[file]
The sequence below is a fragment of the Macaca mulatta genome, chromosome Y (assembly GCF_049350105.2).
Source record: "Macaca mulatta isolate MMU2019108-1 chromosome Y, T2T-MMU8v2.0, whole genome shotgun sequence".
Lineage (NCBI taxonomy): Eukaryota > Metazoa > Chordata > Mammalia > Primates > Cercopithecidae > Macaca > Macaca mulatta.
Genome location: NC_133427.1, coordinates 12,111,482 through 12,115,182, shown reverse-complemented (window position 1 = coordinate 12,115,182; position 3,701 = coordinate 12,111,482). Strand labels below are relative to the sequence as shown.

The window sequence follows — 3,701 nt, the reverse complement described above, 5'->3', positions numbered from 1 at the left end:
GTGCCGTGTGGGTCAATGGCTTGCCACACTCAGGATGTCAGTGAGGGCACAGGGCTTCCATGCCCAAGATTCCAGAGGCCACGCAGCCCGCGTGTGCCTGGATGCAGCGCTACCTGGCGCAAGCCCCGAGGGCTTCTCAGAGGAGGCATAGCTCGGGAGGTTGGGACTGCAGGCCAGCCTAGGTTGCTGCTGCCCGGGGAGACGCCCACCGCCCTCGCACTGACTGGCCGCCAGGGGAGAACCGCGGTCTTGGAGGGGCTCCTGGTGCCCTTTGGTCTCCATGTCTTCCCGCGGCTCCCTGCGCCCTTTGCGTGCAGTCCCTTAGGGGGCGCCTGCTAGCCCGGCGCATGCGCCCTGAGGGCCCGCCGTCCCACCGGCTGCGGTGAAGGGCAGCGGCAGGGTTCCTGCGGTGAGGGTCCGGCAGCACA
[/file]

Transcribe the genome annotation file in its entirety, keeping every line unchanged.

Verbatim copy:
The sequence below is a fragment of the Macaca mulatta genome, chromosome Y (assembly GCF_049350105.2).
Source record: "Macaca mulatta isolate MMU2019108-1 chromosome Y, T2T-MMU8v2.0, whole genome shotgun sequence".
Lineage (NCBI taxonomy): Eukaryota > Metazoa > Chordata > Mammalia > Primates > Cercopithecidae > Macaca > Macaca mulatta.
Genome location: NC_133427.1, coordinates 12,111,482 through 12,115,182, shown reverse-complemented (window position 1 = coordinate 12,115,182; position 3,701 = coordinate 12,111,482). Strand labels below are relative to the sequence as shown.

The window sequence follows — 3,701 nt, the reverse complement described above, 5'->3', positions numbered from 1 at the left end:
GTGCCGTGTGGGTCAATGGCTTGCCACACTCAGGATGTCAGTGAGGGCACAGGGCTTCCATGCCCAAGATTCCAGAGGCCACGCAGCCCGCGTGTGCCTGGATGCAGCGCTACCTGGCGCAAGCCCCGAGGGCTTCTCAGAGGAGGCATAGCTCGGGAGGTTGGGACTGCAGGCCAGCCTAGGTTGCTGCTGCCCGGGGAGACGCCCACCGCCCTCGCACTGACTGGCCGCCAGGGGAGAACCGCGGTCTTGGAGGGGCTCCTGGTGCCCTTTGGTCTCCATGTCTTCCCGCGGCTCCCTGCGCCCTTTGCGTGCAGTCCCTTAGGGGGCGCCTGCTAGCCCGGCGCATGCGCCCTGAGGGCCCGCCGTCCCACCGGCTGCGGTGAAGGGCAGCGGCAGGGTTCCTGCGGTGAGGGTCCGGCAGCACA